In the end, the ultimate truth or supreme knowledge, as it pertains to human life, is profoundly simple. And yet, paradoxically, it might be too sublime, too austere, too simple for us to easily fathom. It often dwells just beyond our grasp, although it is within us all the time. This truth has been sung by the mouths of countless mystics since time immemorial, and later embodied in the sacred texts and symbolism of many cultures and religions - but mostly forgotten by modern man. This truth is not a concept, not a set of ideas, not a philosophical position - but a revealed knowledge of the bliss of unity, variously called "awakening", "illumination", "gnosis" or "enlightenment", whether reached through esoteric or spiritual practice, psychedelic substances, sex or a multitude of other things. The method is inconsequential, the aim is the same. A life in quest of this truth leads to pilgrimage - to inner and outer journeys in forceful search of glimpses in which truth is revealed to us, in us. And again, it is never somewhere else, but always "here", forever enshrined in the heart of hearts.
In the beginning of one's journey there might be the smaller goals of life one strives for - wealth, prosperity, success - which if and when attained, often lead to the realization that these smaller goals are but flickering, fleeting reflections of the true, ultimate goal. Sometimes great tragedy may also force us to confront this realization before we feel we are ready for it.
When I was by the river Ganga in Rishikesh, dazed and otherworldly, plagued by my familiar entourage of inner demons, I partook in an evening puja. From a young boy I bought some incense and a little floating ghee lamp made out of leaves. I wrote something on a little piece of paper - my ultimate wish and goal, the treasure I was seeking for. I folded and slipped the little sheet of paper, along with a coin, into the ghee lamp. Then I lighted it and watched in solemn silence as it drifted into the distance. It joined the stream of countless other floating lamps, becoming a small dot of light under the dark mountainous horizon, eventually vanishing completely into the night. That is several years ago now, and exactly what I scribed on the paper has been irretrievably lost in the sands of time. But the ultimate goal, the treasure I was seeking for, is still there.
"Adinath Puri, when are you coming to India again, to the Kumbh Mela?", Surendra Puri asked me when we were about to part ways in Paris. I did not know what to answer. I felt that I had gone as far as I could on that particular path. But then again, you never know. As long as there is life, there is pilgrimage.
Even if I left all these things forever behind me, I do not believe they will ever leave me. The gifts I have received and the connection I have made are never to be defiled. I will always treasure them as the talismans they are. As I am slumbering, somewhere in the distance I will hear bells ringing, calling me to them. And suddenly I will have a vision of the old warrior of the tales, who washed his bloody hands in a lake and rode triumphant over the mountains. I will remember all the blessings and bliss, the heights in which I have sung my will to the heavens, the wind carrying my voice into all directions. I will remember the valleys, in which I have bled tears and blood of deep longing into the ground. And soon I am awake, standing on the edge again, an unknown breeze on my face.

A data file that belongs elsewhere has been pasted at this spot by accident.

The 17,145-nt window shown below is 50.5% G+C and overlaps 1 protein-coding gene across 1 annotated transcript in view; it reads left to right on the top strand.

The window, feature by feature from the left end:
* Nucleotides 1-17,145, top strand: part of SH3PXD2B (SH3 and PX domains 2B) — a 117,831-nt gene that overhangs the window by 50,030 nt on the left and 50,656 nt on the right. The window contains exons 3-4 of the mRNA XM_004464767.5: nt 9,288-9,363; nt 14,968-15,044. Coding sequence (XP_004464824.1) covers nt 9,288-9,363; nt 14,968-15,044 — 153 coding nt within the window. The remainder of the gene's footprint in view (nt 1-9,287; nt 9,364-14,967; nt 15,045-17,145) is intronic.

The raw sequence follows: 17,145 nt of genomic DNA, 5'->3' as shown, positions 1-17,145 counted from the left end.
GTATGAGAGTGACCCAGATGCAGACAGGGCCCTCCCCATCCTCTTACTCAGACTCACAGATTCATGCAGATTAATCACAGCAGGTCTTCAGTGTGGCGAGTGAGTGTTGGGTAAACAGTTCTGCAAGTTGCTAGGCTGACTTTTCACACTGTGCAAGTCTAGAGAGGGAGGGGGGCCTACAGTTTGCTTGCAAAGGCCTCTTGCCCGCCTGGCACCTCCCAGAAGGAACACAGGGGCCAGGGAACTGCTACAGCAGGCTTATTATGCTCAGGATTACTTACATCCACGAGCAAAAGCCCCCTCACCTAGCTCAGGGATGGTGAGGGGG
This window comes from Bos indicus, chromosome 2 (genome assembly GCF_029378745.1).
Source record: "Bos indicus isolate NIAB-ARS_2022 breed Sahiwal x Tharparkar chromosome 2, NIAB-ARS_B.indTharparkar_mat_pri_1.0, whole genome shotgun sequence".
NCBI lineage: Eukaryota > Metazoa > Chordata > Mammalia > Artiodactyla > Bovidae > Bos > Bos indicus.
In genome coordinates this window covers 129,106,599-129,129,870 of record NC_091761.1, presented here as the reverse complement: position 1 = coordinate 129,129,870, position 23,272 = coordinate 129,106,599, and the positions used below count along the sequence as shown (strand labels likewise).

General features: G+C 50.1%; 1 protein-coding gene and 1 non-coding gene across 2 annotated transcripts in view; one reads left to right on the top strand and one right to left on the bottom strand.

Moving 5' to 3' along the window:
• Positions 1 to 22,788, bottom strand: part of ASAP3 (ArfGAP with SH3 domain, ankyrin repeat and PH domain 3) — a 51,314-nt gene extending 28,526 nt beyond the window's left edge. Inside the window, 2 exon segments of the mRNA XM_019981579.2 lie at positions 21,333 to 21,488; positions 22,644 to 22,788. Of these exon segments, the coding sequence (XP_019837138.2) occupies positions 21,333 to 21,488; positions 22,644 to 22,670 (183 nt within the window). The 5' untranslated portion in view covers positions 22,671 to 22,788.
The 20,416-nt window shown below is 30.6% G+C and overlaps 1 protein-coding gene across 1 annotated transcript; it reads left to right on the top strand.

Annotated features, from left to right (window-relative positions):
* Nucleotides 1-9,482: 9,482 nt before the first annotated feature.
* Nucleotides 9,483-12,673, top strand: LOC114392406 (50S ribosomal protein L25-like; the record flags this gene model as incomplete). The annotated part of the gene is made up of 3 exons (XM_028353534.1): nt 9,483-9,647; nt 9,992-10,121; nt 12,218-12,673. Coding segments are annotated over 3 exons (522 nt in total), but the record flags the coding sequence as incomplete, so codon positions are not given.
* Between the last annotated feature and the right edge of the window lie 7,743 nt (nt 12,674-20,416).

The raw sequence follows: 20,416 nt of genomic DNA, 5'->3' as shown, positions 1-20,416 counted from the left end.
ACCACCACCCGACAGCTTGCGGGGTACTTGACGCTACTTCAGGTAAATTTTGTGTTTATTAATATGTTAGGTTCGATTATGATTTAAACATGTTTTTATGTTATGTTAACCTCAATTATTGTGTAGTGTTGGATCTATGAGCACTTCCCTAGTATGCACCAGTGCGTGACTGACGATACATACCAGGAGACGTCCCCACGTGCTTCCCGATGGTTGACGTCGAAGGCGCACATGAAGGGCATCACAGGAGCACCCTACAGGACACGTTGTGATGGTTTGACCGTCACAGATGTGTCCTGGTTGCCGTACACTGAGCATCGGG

We never got to drink whisky by the river with Christian this time round and ruminate over days gone by as I had anticipated. But that is all just the past anyway. You can never drink whisky at the same river twice. The river is ever flowing, marked by its sound, "sarasarasara", invoking Saraswati, mother of creation and goddess of knowledge. And here in the present we did get to meet again. Seeing Surendra Puri and Christian felt familiar like meeting a brother. When we left into the night, I put my hand over Surendra's shoulder and we hugged again. "We are family", or something to that effect, Surendra Puri said again. Perhaps it really is this simple, at least partially. Yoga means union, magic means connection. And this was it. We said our goodbyes under the starry night sky of Paris. We would meet again.
As I wander by the river, my heart is filled with a sense of yearning and a sense of everything happening simultaneously. Looking back at the time-worn images from my journeys forever carved into my soul, I am overcome with the beauty, tragedy and majesty of those images. Sunrise, sunset. A starry night sky, the crashing waves of the ocean. A smile, a dance, an embrace. When we looked at each other, we saw ourselves. Creatures of consciousness in time, reflecting the infinite consciousness beyond time, connected to each other in the being of life, and what animates this being is the ultimate truth of the universe. Lost in moments such as these, the separation from the source and the angst of disconnection is lifted, the universe unveiling itself in an act of joy, and the gods want to play. Suddenly, as the celestial seeks itself in the sensual, at the touch of a lover or in the arms of the great unknown, the divine discloses itself in unity and bliss.
Maybe I had found the long sought-after darshan, the beholding, after all.
All this (world) is conjured by magic; It is only the water of a desert mirage. Beyond all differences, beyond all forms, Truly, there is Shiva alone.
(Ahadhut Gita, chapter 7, verse 14)
- Paris, May 2012 - Helsinki, Dhanteras – Lakshmi Puja, November 2012
THE RIVER OF STORY WAS ORIGINALLY PUBLISHED AS PART OF THE ANTHOLOGY THE FENRIS WOLF ISSUE #6 (Edda Publishing 2012), AND LATER AS A CHAPTER IN PYHIINVAELLUS: MATKALLA INTIASSA JA NEPALISSA (Salakirjat, 2013).